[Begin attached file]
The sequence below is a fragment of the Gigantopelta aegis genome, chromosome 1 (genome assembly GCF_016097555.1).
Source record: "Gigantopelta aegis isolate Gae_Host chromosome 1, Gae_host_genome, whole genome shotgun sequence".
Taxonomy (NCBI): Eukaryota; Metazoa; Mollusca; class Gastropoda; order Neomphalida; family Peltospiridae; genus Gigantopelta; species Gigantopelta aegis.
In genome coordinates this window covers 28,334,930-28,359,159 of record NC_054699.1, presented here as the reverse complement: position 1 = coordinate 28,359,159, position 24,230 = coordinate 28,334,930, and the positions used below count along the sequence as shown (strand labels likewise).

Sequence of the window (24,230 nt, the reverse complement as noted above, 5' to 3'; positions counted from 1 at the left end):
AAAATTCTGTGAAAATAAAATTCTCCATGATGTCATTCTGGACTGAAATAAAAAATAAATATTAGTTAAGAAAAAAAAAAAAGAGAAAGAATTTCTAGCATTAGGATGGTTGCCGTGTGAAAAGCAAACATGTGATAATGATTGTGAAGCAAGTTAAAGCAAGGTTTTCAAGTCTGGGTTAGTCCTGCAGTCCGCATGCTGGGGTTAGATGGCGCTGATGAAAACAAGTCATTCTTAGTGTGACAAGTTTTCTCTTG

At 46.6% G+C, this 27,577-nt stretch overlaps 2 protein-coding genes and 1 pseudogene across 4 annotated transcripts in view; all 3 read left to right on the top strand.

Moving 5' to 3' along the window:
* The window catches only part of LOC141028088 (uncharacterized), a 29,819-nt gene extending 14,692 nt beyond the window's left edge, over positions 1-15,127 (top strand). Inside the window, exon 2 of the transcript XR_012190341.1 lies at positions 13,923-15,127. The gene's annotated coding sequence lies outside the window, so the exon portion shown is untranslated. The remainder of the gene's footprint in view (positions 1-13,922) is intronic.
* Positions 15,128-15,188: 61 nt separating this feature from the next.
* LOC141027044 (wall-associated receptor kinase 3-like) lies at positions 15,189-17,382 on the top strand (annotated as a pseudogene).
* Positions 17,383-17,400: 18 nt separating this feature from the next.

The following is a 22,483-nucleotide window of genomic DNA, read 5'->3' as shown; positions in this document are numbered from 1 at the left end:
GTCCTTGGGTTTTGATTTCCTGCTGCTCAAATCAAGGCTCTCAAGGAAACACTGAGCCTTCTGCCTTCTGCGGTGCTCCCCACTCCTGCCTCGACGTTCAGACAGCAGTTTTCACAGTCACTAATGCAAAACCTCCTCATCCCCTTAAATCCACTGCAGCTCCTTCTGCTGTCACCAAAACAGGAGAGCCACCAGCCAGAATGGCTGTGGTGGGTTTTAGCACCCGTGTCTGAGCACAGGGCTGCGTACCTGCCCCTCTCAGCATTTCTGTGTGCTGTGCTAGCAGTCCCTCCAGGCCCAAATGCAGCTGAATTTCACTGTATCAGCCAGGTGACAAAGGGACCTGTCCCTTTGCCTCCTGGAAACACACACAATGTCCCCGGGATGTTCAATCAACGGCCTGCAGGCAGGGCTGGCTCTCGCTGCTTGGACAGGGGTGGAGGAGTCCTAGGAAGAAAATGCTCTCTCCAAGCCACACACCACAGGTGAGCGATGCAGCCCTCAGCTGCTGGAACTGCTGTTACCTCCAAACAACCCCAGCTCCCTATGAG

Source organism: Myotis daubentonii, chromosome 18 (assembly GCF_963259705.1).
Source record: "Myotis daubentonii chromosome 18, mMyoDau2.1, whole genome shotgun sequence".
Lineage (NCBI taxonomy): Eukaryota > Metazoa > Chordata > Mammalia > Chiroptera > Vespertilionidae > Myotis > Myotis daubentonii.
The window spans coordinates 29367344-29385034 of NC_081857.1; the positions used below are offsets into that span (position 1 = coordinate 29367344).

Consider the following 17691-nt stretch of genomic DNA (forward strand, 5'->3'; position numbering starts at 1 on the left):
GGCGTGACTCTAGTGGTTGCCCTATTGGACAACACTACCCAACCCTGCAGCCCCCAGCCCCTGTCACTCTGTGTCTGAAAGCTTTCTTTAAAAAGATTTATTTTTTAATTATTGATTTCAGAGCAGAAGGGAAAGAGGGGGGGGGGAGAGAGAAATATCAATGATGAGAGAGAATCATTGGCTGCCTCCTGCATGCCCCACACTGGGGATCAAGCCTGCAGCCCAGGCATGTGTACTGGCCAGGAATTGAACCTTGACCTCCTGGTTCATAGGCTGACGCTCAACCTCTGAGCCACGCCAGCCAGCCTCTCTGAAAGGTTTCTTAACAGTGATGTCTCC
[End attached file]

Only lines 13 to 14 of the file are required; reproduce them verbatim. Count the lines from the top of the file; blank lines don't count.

The following is a 22,483-nucleotide window of genomic DNA, read 5'->3' as shown; positions in this document are numbered from 1 at the left end:
GTCCTTGGGTTTTGATTTCCTGCTGCTCAAATCAAGGCTCTCAAGGAAACACTGAGCCTTCTGCCTTCTGCGGTGCTCCCCACTCCTGCCTCGACGTTCAGACAGCAGTTTTCACAGTCACTAATGCAAAACCTCCTCATCCCCTTAAATCCACTGCAGCTCCTTCTGCTGTCACCAAAACAGGAGAGCCACCAGCCAGAATGGCTGTGGTGGGTTTTAGCACCCGTGTCTGAGCACAGGGCTGCGTACCTGCCCCTCTCAGCATTTCTGTGTGCTGTGCTAGCAGTCCCTCCAGGCCCAAATGCAGCTGAATTTCACTGTATCAGCCAGGTGACAAAGGGACCTGTCCCTTTGCCTCCTGGAAACACACACAATGTCCCCGGGATGTTCAATCAACGGCCTGCAGGCAGGGCTGGCTCTCGCTGCTTGGACAGGGGTGGAGGAGTCCTAGGAAGAAAATGCTCTCTCCAAGCCACACACCACAGGTGAGCGATGCAGCCCTCAGCTGCTGGAACTGCTGTTACCTCCAAACAACCCCAGCTCCCTATGAG